Zeid Kalarikkal, Chief Resident Extraordinaire

Picture this; you have a previously healthy 14-week-old boy who is brought by his very concerned first-time parents. The mother notes that the infant had an episode where he went blue and was not breathing. She quickly picked him up, tapped on his back and maybe 30 seconds later the baby was noted to be awake and breathing comfortably.

You note that the child was born at-term with an uncomplicated birth history. He has been doing well since and they follow up regularly with their pediatrician. Parents deny any history of fever, URI symptoms, cough, vomiting or diarrhea. Vital signs and physical are normal and the baby is noted to feeding from the bottle during your evaluation.

You complete your evaluation and conclude that this child had an Acute Life Threatening Event or ALTE.

ALTE was previously defined as “an episode that is frightening to the observer and that is characterized by some combination of apnea, color change, marked change in muscle tone, choking, or gagging”

You return to the room to explain this to the parents. While your gestalt tells you that the child is and probably will be fine, you start explaining your diagnosis. At the mere mention of the word ‘Life-Threatening’, the father collapses to the ground and the mother starts sobbing. You curse yourself for picking up the chart and start consoling the parents.

In most cases, this case had an obvious disposition – Transfer to a Pediatric hospital.  Previously, there was no data to identify a subset of ALTE patients that could be safely discharged home. While some do get discharged home, it depended heavily on provider gestalt, comfort and degree of risk aversion.

Enter BRUE

Brief Resolved Unexplained Event or BRUE has replaced ALTE in the most recent guidelines from the American Academy of Pediatrics.

BRUE brings some clarity to the definition of ALTE by specifying that:

  • The term only applies to infants less than 1 year old
  • Episode must be less than 1 minute and have resolved
  • Patient must have a reassuring history, physical exam and vitals during evaluation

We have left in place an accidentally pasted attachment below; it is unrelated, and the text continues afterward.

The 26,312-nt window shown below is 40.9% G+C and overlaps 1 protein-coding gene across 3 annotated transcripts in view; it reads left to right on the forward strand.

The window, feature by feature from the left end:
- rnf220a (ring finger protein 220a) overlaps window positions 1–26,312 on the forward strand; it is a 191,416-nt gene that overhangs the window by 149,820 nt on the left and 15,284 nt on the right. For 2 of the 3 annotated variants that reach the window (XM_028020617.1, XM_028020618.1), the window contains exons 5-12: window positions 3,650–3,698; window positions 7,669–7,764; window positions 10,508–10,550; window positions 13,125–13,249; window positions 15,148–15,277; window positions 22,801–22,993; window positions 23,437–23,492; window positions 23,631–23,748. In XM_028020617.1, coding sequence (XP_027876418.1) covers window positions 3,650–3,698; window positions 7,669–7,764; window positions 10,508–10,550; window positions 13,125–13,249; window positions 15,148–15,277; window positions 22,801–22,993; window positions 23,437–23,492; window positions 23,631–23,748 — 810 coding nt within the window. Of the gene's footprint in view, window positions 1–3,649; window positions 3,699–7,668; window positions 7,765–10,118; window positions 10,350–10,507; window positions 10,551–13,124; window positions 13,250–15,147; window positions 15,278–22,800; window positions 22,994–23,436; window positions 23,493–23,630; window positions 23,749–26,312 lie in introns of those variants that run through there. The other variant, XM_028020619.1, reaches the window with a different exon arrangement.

• Episode must be unexplained

First thing to do with a child meeting the definition of BRUE is to classify them as low or high risk.

Features that have been defined as low risk are age greater than 60 days, a lack of prematurity (gestational age > 32 weeks and post-conceptual age > 45 weeks), a first and isolated event, duration of less than one minute, no need for CPR provided by a trained medical provider and no concerning historical features or physical exam findings. 

If your patient does not meet all of these criteria, they are now high risk and the guidelines offer no further recommendation.

For low-risk patients, the guidelines offer further recommendations.

  • Parent/caregiver education regarding these events and use shared-decision making for further testing, discharge and follow-up.
  • You may consider pertussis testing, EKG and cardiorespiratory monitoring.
  • You do not need obtain viral panels, CBC, CSF/blood cultures, electrolytes, CXR, EEG or other advanced testing.
  • You DO NOT need to admit these patients for the event alone and they can be discharged home with close outpatient follow-up within 24 hours.

Remember, BRUE is only used when no other condition can be found as the etiology of the event. It only represents a constellation of symptoms and you should use your history and physical examination skills to determine a more precise diagnosis before labeling it a BRUE. The biggest strength of these updated guidelines is that you now have some support for discharging a low risk patient.



Tieder JS, Bonkowsky JL, Etzel RA, Franklin WH, Gremse DA, Herman B, Katz ES, Krilov LR, Merritt JL 2nd, Norlin C, Percelay J, Sapién RE, Shiffman RN, Smith MB; SUBCOMMITTEE ON APPARENT LIFE THREATENING EVENTS. Brief Resolved Unexplained Events (Formerly Apparent Life-Threatening Events) and Evaluation of Lower-Risk Infants. Pediatrics. 2016 May;137(5). PMID: 27244835.

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